We’re not crying, you’re crying.
Okay, we’ll admit it… the demolition of Joe Louis Arena is approaching, and we feel some type of way. After all, it’s been a part of the city’s fabric for nearly 40 years. Fact: Letting go is not always easy.
Making its grand opening in 1979, the arena was home to the Detroit Red Wings and a host of entertainment, concert and sports events. The final skate across the ice pushing a black, vulcanized rubber disk happened two years ago, in April. So, sure, it’s been inoperable for quite some time. But still, it’s Detroit history. For many, the final days of the Joe is bittersweet, but we’ll always have stories to share.
We asked you for your memories of the arena and you did not disappoint. We received calls from across the city with colorful tales of the beloved Joe Louis Area that range from concert stage crashers to catching “Ewoks on Ice” and more.
Click the player above to hear stories of the ‘Joe,’ and read caller comments below.
All Work and no praise?
“Finally, somebody wants to hear what I gotta say about that place. Back in 19??, I’m a contractor, a union contractor, been on the streets doing a thousand jobs in the Detroit Metropolitan area. We did floors, that went up on the Joe Louis tile that we put in there …it’s got big, black letters. We had one week to put that in. We used to say, ‘we got the job done’. It looked beautiful, I thought. The gentleman on Channel 2 was doing news, sports at that time and says: ‘Grand Opening …the Gordie Howe entrance…” So, I call everybody I knew (laughs). I got everybody my president, vice president, all my sales department, everybody watching and I’m like ‘man, they’re going to show our floor in there. It looks really nice.’ And uh…lo and behold the segment that they had on the Joe Louis Arena was a snapshot snippet of a couple of guys hanging a sign on the exterior of the building and didn’t have nothing to say about our floor at all. We were the only main contractors that did the biggest and most work that weekend on the Gordie Howe entrance. To this day, I’m still looking for that guy to say: Hey! You didn’t give us our just due.”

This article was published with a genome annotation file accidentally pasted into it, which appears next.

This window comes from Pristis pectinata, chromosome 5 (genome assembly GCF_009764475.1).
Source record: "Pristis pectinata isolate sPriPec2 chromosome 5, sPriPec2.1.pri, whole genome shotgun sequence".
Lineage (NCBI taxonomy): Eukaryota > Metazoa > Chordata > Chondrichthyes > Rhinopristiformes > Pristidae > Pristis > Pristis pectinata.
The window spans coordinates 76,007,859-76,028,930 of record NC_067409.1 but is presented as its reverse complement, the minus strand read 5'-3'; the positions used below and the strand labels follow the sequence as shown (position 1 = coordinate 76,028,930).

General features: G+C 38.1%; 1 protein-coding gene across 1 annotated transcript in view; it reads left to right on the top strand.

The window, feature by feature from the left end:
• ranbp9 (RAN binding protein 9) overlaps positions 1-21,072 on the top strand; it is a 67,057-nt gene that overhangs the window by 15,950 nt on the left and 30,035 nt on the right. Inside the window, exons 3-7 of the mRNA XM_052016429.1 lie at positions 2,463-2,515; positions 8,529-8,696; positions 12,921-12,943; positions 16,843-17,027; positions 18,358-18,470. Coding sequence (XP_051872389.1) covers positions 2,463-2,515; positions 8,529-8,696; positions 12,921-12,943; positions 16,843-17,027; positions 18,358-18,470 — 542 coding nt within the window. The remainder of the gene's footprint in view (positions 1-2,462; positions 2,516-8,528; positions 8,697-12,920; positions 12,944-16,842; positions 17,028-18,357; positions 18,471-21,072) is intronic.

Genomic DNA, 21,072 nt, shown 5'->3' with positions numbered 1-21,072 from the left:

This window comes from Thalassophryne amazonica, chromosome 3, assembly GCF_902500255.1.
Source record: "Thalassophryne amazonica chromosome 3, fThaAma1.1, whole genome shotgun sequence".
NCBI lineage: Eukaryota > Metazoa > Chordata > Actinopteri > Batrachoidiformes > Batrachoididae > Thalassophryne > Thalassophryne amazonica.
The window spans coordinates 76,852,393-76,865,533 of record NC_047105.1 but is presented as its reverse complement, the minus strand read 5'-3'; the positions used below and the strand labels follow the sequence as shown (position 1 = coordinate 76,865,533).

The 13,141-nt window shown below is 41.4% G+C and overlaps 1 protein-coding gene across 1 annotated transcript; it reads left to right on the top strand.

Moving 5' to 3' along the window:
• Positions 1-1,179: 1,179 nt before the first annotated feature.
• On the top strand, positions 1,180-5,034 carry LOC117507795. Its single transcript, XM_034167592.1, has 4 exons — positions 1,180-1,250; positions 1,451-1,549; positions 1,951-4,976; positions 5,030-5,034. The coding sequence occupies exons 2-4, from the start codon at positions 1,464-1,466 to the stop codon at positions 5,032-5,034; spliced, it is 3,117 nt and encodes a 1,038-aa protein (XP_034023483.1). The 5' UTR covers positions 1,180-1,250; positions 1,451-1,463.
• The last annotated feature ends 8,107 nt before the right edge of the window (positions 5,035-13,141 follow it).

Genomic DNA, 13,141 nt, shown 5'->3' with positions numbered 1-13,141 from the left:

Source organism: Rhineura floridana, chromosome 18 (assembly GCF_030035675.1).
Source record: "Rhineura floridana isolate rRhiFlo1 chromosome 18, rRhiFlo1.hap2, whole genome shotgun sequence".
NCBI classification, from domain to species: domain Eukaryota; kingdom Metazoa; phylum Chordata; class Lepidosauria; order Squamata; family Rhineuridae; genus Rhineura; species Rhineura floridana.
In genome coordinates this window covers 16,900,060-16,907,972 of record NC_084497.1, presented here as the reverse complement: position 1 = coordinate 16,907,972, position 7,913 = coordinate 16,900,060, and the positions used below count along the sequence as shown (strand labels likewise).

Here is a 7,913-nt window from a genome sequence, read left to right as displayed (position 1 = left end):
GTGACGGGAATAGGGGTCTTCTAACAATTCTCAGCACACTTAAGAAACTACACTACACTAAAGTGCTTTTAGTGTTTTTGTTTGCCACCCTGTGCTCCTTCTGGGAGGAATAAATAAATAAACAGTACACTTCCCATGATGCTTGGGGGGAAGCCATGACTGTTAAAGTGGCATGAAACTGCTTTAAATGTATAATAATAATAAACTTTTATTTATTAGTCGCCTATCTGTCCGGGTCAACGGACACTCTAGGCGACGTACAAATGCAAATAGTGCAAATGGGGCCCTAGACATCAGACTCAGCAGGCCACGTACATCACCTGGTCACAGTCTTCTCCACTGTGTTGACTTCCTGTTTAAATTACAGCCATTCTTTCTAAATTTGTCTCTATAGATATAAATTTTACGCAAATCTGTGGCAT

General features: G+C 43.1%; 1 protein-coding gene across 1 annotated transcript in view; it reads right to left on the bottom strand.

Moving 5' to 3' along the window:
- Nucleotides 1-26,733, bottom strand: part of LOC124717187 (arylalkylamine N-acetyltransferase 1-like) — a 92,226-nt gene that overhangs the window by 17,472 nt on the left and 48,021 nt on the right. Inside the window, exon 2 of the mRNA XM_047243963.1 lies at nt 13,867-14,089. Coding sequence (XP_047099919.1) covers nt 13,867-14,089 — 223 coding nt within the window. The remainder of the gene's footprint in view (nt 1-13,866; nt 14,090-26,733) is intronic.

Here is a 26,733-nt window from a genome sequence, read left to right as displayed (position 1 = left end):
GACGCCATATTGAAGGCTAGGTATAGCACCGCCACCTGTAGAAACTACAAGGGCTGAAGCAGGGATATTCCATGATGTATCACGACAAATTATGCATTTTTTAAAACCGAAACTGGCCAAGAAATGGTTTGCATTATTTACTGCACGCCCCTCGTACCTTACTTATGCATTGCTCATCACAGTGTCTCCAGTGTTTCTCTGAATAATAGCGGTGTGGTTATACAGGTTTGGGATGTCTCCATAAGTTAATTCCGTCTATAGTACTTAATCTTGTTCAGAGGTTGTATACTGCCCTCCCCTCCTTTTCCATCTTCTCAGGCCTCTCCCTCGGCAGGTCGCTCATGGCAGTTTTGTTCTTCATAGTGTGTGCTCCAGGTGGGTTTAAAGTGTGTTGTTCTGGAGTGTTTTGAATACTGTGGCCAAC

“I remember the first rock show at JLA, Rush Moving Pictures. I took my older brother there. What a great night. What a great show. The seats weren’t the greatest in the house, but it sure was good to be there. I’ll never forget.” — Drew, Garden City
“I remember going to my very first concert with my older brother and younger sister. We went to see the Average White Band along with Parliament-Funkadelic. And that was the concert, where the gangs were really going strong in the city and the Errol Flynns jumped on the stage with AWB and shut the concert down. Great concert. Great memories. I’m going to miss the Joe.” — Tara
February Freeze: Cheers to the “craziest-best” of times
“It had to be the Van Halen concert in 1984. Tickets went on sale in February, on the coldest, coldest set of days, and my boyfriend and I went down at midnight and stood in line with a bunch of people. It was so cold! But, we saw somebody fall from the walkway between the parking garage and Joe Louis. They landed on somebody. That guy wouldn’t get out of line. They had to come — there was a paddy wagon, there was a flurry of people. It was just the craziest-best time to get concert tickets with other people, having fun, and then the concert was fantastic.” — Anonymous
Red Wings love the kids
“My favorite memory of Joe Louis is when the Red Wings used to practice, and they’d have these fundraisers for the food banks. I took my nieces and nephews to see them. The kids loved it, especially my nephew.” — Jo
Yep, ‘Ewoks on Ice’ did actually happen
“When I was young, and Star Wars was a big thing, we saw — and I know this is going to make you jealous — Ewoks on Ice! Looking back, I can’t even believe that was a real thing. But that’s one of my fonder and weirder memories. Thank you, kindly.” — Shawn, Saline, MI